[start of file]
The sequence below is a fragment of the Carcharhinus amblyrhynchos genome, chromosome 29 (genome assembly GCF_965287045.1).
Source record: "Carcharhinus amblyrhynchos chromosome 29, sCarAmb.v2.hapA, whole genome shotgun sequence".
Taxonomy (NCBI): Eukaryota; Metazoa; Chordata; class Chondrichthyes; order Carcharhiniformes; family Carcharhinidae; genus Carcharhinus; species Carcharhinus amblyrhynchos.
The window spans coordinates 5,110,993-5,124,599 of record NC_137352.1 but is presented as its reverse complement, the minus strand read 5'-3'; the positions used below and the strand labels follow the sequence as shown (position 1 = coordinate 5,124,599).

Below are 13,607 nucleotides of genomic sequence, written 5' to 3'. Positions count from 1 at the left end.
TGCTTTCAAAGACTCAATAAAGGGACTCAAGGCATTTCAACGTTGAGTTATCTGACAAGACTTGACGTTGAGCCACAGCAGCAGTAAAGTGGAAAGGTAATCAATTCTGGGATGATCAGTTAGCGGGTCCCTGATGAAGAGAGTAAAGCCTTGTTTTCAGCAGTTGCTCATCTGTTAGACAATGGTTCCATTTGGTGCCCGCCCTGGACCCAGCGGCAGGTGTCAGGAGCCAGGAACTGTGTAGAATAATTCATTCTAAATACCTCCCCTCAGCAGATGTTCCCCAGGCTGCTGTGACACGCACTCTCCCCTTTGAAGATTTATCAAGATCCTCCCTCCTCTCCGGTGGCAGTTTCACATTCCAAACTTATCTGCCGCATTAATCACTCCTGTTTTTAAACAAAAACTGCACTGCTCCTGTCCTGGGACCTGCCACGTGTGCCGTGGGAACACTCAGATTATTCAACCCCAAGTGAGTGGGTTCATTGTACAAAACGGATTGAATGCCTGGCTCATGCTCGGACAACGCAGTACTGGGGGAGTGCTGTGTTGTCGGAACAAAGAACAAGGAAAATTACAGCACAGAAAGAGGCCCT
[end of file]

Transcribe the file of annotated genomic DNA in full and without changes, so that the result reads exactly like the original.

The sequence below is a fragment of the Carcharhinus amblyrhynchos genome, chromosome 29 (genome assembly GCF_965287045.1).
Source record: "Carcharhinus amblyrhynchos chromosome 29, sCarAmb.v2.hapA, whole genome shotgun sequence".
Taxonomy (NCBI): Eukaryota; Metazoa; Chordata; class Chondrichthyes; order Carcharhiniformes; family Carcharhinidae; genus Carcharhinus; species Carcharhinus amblyrhynchos.
The window spans coordinates 5,110,993-5,124,599 of record NC_137352.1 but is presented as its reverse complement, the minus strand read 5'-3'; the positions used below and the strand labels follow the sequence as shown (position 1 = coordinate 5,124,599).

Below are 13,607 nucleotides of genomic sequence, written 5' to 3'. Positions count from 1 at the left end.
TGCTTTCAAAGACTCAATAAAGGGACTCAAGGCATTTCAACGTTGAGTTATCTGACAAGACTTGACGTTGAGCCACAGCAGCAGTAAAGTGGAAAGGTAATCAATTCTGGGATGATCAGTTAGCGGGTCCCTGATGAAGAGAGTAAAGCCTTGTTTTCAGCAGTTGCTCATCTGTTAGACAATGGTTCCATTTGGTGCCCGCCCTGGACCCAGCGGCAGGTGTCAGGAGCCAGGAACTGTGTAGAATAATTCATTCTAAATACCTCCCCTCAGCAGATGTTCCCCAGGCTGCTGTGACACGCACTCTCCCCTTTGAAGATTTATCAAGATCCTCCCTCCTCTCCGGTGGCAGTTTCACATTCCAAACTTATCTGCCGCATTAATCACTCCTGTTTTTAAACAAAAACTGCACTGCTCCTGTCCTGGGACCTGCCACGTGTGCCGTGGGAACACTCAGATTATTCAACCCCAAGTGAGTGGGTTCATTGTACAAAACGGATTGAATGCCTGGCTCATGCTCGGACAACGCAGTACTGGGGGAGTGCTGTGTTGTCGGAACAAAGAACAAGGAAAATTACAGCACAGAAAGAGGCCCT